On the surface, The Color of Lies resembles many other murder mysteries set in a close-knit community. The 1999 film, however, is a late-career effort from Claude Chabrol, the French New Wave director who first gained acclaim alongside contemporaries like Jean-Luc Godard and Francois Truffaut in the late 1950s. So it’s not surprising to learn The Color of Lies is really a subtle, stylish exploration of the various ways people deceive each other.
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    Cliff Richard: Still Reelin’ and A-Rockin’ (Blu-ray)

    Posted in Disc Reviews by John Ceballos on December 23rd, 2013

    Cliff Richard’s music stardom predates that of the Beatles. So the fact that I wasn’t at all familiar with the British pop singer’s music before sitting down to review this Blu-ray probably says more about me than it does about him. Lucky for me, this career-spanning concert — which includes music from his time with the Shadows, some solo hits, and even his duet from the movie that partly inspired the creation of the Razzies — also doubles as a lively, CliffsNotes glimpse into Richard’s incredibly prolific and successful career.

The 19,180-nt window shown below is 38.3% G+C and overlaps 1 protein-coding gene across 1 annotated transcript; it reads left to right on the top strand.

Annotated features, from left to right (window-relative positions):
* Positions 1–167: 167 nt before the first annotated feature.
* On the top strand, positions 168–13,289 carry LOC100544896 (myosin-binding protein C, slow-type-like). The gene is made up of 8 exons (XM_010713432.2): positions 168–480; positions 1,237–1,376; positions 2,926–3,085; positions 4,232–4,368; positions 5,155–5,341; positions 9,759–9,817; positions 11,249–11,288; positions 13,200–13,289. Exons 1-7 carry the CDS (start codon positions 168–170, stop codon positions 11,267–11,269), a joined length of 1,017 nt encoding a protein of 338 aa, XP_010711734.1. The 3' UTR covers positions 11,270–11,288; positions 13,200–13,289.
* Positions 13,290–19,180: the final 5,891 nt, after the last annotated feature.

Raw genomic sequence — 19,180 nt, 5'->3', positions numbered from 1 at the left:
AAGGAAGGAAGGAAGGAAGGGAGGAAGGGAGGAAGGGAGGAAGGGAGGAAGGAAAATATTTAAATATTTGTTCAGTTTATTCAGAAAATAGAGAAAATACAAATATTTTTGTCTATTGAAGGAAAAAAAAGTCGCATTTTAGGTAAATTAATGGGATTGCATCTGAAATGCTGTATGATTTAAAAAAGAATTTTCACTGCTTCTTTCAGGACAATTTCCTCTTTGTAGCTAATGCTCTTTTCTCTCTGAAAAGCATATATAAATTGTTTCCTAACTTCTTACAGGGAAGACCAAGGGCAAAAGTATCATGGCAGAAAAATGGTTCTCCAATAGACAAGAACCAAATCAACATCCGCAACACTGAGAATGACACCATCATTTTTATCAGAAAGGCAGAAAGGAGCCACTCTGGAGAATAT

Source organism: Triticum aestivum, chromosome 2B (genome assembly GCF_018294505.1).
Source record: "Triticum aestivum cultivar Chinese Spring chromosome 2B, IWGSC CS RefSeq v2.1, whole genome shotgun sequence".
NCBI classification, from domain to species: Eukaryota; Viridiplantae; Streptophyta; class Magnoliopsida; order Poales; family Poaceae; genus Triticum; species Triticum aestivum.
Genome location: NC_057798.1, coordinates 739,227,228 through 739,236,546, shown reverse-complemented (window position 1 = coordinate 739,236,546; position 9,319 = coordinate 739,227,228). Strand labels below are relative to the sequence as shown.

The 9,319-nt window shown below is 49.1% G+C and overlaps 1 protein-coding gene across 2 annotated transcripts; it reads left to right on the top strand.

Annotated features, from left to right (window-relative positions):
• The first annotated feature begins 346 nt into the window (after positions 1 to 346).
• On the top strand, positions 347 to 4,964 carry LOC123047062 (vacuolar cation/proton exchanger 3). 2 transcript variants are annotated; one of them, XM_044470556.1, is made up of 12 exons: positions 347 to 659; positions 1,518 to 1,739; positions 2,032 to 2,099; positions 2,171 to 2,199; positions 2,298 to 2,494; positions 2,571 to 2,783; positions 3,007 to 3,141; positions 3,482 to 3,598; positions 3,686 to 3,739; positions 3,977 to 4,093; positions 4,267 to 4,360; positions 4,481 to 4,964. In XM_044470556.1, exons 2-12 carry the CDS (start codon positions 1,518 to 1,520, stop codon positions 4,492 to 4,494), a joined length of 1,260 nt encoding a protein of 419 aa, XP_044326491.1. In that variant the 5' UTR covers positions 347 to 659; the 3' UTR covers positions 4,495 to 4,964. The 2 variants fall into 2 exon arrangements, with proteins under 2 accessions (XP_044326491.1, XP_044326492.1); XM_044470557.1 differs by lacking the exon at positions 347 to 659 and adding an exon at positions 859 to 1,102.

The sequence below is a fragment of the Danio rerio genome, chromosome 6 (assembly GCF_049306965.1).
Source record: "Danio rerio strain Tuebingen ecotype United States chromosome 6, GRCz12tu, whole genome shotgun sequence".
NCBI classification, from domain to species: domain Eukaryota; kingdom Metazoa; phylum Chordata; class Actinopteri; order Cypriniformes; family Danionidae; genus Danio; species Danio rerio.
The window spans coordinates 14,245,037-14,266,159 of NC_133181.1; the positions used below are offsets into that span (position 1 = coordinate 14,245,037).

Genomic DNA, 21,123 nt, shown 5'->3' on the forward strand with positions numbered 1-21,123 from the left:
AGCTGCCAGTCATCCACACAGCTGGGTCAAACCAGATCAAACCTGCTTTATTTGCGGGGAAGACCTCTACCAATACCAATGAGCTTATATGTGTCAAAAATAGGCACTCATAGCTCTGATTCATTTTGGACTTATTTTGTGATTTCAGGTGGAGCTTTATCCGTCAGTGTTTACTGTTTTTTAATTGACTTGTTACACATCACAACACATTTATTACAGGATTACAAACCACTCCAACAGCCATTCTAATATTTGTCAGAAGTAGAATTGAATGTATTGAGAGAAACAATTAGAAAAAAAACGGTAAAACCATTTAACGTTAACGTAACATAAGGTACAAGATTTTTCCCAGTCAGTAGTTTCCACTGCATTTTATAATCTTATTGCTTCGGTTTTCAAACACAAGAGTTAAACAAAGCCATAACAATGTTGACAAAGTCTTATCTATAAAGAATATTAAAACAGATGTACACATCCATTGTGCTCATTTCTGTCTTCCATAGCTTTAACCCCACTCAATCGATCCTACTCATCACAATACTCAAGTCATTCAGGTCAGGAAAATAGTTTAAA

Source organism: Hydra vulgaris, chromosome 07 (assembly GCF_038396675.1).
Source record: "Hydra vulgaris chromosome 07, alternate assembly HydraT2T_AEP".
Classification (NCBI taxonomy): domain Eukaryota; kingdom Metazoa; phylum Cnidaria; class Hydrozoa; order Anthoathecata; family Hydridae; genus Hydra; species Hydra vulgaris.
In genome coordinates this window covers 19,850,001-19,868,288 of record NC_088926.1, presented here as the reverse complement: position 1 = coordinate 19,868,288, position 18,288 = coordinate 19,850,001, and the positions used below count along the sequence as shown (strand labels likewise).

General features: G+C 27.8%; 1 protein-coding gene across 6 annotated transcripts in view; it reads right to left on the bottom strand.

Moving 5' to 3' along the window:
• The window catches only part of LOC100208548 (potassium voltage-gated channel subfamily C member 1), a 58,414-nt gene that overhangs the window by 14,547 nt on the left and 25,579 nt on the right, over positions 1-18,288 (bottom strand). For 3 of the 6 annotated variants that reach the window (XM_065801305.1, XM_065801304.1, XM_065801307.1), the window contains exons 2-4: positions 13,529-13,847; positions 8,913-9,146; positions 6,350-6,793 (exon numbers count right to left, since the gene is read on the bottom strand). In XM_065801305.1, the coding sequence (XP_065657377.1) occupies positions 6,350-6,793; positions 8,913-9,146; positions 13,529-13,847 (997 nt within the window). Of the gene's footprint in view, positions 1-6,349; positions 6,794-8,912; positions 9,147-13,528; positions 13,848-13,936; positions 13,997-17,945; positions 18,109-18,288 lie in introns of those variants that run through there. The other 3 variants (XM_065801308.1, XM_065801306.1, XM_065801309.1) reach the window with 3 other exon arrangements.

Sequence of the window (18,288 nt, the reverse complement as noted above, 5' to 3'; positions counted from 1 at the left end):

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    Loberace: Live in Vegas (Blu-ray)

    Posted in Disc Reviews by John Ceballos on October 30th, 2013

    “I’m often asked, ‘What do I do for a living?’ And I answer: ‘I do what I want.”

    For the better part of the last 20 years, CeeLo Green has ferociously defied musical expectations by zigging when you expect him to zag. (If you thought the former frontman of hip-hop collective Goodie Mob would eventually become one of the judges on TV’s #1 singing competition, then go buy a lotto ticket immediately because you have a gift.) I happened to be in Las Vegas earlier this year when I saw a poster for CeeLo’s Sin City Loberace show. And for the first time I can remember in regards to CeeLoo’s career, I thought, “Hey that actually makes sense.”
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    Hugh Laurie: Live on the Queen Mary (Blu-ray)

    Posted in Disc Reviews by John Ceballos on October 25th, 2013